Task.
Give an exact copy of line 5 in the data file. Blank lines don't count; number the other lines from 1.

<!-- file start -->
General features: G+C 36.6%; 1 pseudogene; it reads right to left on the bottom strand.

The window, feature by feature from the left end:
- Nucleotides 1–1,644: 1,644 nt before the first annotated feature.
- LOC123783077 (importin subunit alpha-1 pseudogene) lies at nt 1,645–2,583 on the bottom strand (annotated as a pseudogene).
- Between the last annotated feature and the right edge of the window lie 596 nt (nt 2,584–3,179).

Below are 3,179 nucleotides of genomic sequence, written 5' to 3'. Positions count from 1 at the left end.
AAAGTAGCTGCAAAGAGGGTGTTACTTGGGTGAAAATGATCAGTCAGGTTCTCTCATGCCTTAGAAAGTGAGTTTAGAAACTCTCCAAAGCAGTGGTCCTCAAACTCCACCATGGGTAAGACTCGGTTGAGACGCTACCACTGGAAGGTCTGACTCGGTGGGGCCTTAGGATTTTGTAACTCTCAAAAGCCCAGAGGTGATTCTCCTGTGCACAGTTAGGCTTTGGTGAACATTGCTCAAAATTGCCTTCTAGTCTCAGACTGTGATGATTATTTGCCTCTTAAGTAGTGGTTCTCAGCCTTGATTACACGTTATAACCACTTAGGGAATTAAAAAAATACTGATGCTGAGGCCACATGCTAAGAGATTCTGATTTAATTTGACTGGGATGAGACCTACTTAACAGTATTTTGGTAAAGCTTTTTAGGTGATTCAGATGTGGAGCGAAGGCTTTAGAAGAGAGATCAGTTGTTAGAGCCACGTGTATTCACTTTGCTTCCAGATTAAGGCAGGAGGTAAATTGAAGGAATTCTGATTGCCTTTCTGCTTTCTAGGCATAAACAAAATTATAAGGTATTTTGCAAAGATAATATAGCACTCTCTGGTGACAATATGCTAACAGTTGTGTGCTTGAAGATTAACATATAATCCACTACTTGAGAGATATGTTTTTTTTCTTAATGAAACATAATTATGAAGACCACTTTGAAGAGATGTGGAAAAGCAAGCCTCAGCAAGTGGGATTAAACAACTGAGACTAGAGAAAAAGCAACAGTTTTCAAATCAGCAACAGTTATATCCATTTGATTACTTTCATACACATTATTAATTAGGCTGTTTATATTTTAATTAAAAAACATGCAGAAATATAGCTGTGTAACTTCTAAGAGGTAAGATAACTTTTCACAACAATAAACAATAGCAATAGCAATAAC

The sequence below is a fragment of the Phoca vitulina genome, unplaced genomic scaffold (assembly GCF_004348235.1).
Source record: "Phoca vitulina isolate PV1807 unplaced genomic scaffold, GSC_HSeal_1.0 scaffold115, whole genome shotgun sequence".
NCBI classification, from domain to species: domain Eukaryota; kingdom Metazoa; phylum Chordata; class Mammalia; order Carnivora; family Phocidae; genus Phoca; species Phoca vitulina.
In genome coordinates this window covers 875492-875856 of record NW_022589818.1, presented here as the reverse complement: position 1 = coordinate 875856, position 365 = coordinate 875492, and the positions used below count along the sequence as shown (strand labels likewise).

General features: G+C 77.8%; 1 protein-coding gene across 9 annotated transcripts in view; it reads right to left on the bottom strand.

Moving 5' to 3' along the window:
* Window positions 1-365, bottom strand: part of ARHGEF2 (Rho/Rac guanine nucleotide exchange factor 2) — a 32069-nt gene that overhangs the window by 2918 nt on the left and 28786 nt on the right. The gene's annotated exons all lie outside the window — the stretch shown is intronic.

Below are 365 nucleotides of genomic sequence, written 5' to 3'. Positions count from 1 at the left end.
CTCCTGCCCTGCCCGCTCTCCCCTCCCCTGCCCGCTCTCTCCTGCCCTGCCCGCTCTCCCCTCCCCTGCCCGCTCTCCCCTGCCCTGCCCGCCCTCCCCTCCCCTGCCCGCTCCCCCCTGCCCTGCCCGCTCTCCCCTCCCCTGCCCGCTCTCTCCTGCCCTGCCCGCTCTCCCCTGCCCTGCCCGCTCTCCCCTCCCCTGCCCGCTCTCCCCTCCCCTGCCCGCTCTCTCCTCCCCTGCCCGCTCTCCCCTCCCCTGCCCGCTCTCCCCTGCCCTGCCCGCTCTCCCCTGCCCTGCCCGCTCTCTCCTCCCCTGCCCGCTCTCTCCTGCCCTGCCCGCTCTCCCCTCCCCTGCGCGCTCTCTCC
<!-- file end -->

- Between the last annotated feature and the right edge of the window lie 596 nt (nt 2,584–3,179).